The album contains plenty of the pliant acoustic work that has marked Bingham's previous studio sets, but Tomorrowland expands his musical landscape exponentially. Guitars howl into keyboards and drums stomp against strings, all bolstered by Bingham's jagged, weather-beaten vocals.
By turns deeply confessional (Never Far Behind), and by others unflinchingly observant about society's underbelly (the epic Rising of the Ghetto), Tomorrowland features Bingham's fearless honesty throughout. It helps to say it and get it out that way, he says. That's what writing songs has always been about for me, it's never been about anything else. That's always been my thing.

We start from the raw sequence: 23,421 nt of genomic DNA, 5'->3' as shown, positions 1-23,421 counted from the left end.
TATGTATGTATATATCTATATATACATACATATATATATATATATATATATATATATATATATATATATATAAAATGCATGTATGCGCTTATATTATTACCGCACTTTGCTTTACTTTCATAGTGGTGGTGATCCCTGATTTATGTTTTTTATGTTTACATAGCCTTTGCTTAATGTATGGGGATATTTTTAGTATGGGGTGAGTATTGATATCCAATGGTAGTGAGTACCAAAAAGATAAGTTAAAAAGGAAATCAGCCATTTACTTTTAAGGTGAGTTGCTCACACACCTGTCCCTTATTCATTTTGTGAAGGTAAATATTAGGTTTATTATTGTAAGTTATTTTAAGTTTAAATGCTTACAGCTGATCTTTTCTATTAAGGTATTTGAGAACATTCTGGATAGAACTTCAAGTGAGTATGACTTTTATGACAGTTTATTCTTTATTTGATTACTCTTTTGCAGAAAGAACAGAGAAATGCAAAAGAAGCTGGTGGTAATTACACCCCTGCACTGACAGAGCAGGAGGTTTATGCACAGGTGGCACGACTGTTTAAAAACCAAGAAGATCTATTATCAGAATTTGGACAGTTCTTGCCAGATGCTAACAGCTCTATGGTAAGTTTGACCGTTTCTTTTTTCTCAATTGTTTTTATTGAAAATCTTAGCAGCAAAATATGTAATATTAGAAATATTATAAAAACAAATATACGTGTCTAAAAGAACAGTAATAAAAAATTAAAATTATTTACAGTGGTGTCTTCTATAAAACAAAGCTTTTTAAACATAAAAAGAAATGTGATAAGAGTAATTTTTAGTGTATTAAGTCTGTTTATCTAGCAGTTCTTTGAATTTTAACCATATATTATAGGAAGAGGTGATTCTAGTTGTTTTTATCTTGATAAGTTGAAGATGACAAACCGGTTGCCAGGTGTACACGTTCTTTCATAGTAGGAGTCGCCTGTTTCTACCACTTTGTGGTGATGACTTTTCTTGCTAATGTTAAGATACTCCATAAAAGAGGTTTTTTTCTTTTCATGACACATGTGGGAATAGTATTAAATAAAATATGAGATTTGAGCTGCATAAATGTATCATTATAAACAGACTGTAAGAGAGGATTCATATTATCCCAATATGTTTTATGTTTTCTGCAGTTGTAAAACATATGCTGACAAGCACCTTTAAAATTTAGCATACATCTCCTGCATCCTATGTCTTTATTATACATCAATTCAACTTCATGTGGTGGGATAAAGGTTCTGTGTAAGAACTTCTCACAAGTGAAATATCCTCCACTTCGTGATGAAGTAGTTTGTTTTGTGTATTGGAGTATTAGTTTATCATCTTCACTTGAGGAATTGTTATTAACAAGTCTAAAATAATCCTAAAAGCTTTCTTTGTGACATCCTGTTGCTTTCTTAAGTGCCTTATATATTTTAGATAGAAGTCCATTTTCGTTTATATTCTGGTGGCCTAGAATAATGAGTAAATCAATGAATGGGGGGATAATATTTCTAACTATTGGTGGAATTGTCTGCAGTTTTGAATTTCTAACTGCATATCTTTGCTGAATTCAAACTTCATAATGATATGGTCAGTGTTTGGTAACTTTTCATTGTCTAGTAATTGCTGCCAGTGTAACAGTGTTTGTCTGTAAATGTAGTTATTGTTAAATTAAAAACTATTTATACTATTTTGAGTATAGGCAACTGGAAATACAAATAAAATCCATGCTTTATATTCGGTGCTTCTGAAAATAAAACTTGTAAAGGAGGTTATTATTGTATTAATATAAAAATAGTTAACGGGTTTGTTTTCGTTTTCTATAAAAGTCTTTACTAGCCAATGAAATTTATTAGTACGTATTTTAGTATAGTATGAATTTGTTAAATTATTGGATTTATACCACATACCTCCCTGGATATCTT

With more experience and a mantel full of awards, like his 2010 Oscar, Golden Globe and Grammy wins for his song The Weary Kind from 2009's Crazy Heart, the 31-year old Bingham finds himself, in many ways, back at the beginning. Recording Tomorrowland for his own Axster Bingham Records felt totally liberating, he says. Doing this label and the new music on our own had led me back to writing songs that sustain me. It's a whole new adventure for me.